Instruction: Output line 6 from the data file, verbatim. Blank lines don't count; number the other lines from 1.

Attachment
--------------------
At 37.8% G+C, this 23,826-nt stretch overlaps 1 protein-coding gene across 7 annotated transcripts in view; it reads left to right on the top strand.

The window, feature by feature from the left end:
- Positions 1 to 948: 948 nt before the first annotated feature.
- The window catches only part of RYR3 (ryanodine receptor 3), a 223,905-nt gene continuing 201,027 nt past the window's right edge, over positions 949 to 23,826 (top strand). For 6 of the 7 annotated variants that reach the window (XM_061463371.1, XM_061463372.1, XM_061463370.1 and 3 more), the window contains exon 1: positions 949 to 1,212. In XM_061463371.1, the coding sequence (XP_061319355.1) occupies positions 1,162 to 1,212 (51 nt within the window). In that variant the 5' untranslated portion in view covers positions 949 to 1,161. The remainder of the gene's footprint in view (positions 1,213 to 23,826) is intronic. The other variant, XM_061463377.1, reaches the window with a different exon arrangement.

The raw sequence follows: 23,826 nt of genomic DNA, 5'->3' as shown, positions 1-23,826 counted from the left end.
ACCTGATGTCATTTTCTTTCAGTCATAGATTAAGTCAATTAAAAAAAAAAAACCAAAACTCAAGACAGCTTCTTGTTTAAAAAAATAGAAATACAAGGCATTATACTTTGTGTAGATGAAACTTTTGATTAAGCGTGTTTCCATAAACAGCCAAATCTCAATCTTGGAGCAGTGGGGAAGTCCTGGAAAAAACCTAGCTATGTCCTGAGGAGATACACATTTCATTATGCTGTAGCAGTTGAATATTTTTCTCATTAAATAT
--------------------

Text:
ACCTGATGTCATTTTCTTTCAGTCATAGATTAAGTCAATTAAAAAAAAAAAACCAAAACTCAAGACAGCTTCTTGTTTAAAAAAATAGAAATACAAGGCATTATACTTTGTGTAGATGAAACTTTTGATTAAGCGTGTTTCCATAAACAGCCAAATCTCAATCTTGGAGCAGTGGGGAAGTCCTGGAAAAAACCTAGCTATGTCCTGAGGAGATACACATTTCATTATGCTGTAGCAGTTGAATATTTTTCTCATTAAATAT